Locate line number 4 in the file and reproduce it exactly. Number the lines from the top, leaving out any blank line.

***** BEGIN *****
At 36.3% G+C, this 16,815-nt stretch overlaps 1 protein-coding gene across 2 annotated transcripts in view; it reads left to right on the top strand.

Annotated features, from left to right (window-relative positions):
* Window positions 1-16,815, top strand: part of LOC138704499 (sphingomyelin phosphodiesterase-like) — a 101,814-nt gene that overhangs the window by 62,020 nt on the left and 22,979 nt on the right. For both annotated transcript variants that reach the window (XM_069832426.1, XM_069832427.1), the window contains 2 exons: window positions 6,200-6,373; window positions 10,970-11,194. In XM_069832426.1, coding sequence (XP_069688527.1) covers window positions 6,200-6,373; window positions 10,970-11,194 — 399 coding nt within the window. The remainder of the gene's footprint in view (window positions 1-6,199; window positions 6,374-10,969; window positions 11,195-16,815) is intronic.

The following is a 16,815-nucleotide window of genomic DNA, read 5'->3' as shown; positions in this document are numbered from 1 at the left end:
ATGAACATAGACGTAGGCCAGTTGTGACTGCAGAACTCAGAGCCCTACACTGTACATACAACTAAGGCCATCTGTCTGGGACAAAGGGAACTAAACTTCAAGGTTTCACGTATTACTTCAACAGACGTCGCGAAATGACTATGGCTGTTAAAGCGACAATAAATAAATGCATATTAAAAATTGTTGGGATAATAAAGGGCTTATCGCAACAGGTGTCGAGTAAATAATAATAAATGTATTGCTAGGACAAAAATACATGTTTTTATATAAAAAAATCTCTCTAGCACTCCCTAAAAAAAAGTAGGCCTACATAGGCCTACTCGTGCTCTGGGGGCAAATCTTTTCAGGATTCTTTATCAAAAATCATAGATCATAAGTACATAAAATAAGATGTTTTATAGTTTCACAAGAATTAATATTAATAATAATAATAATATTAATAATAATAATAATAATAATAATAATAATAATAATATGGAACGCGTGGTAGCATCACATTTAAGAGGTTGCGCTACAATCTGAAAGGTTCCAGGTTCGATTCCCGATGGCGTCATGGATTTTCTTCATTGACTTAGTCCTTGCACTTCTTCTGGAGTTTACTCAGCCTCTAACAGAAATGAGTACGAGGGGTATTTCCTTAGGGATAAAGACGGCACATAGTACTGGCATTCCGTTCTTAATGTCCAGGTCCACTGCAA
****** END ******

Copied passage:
The following is a 16,815-nucleotide window of genomic DNA, read 5'->3' as shown; positions in this document are numbered from 1 at the left end: